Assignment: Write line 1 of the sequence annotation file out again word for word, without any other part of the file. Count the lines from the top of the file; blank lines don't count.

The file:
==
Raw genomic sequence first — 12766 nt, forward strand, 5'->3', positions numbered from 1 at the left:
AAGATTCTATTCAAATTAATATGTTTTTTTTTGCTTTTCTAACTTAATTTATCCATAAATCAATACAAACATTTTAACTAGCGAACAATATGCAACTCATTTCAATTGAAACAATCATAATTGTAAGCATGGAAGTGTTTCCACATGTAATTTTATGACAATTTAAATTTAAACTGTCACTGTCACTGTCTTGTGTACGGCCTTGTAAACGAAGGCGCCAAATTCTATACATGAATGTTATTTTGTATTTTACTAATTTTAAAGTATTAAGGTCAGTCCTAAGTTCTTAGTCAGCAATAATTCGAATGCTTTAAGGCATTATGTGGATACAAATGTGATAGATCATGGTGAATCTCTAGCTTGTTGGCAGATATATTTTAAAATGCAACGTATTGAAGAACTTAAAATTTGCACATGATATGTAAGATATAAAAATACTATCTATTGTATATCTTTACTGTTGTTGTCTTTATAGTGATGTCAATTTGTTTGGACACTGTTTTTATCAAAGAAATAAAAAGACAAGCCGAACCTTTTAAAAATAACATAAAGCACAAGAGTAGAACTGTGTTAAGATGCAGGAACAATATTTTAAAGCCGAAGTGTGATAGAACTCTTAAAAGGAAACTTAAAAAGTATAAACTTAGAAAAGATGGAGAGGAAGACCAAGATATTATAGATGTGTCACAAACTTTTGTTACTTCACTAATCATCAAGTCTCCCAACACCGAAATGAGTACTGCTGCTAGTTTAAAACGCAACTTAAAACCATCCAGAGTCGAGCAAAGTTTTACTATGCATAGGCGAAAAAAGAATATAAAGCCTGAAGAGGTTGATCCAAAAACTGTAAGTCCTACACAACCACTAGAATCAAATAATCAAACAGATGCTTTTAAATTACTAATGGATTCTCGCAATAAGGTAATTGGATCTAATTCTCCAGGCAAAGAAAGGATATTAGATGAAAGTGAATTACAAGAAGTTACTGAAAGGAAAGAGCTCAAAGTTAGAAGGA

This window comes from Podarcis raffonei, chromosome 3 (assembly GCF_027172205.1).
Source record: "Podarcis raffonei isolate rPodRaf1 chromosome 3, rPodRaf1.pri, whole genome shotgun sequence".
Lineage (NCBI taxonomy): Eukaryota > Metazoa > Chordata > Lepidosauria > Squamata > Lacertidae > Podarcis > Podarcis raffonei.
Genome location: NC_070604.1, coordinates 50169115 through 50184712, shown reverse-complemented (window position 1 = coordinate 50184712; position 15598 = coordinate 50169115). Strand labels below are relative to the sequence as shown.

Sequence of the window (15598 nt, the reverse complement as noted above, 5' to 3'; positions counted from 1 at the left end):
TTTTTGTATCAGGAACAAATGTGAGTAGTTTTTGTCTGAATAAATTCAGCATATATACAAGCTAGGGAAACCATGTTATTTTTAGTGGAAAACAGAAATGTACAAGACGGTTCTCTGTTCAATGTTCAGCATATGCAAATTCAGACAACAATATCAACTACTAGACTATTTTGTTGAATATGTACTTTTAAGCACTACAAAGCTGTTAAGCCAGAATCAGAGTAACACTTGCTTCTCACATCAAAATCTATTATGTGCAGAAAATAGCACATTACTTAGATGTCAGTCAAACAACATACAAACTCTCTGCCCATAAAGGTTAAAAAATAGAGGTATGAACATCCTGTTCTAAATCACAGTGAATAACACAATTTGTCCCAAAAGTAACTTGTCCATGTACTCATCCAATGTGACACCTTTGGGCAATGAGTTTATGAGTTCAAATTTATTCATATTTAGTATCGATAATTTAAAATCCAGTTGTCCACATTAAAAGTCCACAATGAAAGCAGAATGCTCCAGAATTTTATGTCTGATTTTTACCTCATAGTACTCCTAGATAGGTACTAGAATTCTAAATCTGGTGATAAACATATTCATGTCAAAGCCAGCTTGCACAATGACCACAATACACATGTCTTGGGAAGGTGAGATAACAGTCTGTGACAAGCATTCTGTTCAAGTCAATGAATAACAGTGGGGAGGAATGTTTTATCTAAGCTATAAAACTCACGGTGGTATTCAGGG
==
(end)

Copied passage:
Raw genomic sequence first — 12766 nt, forward strand, 5'->3', positions numbered from 1 at the left: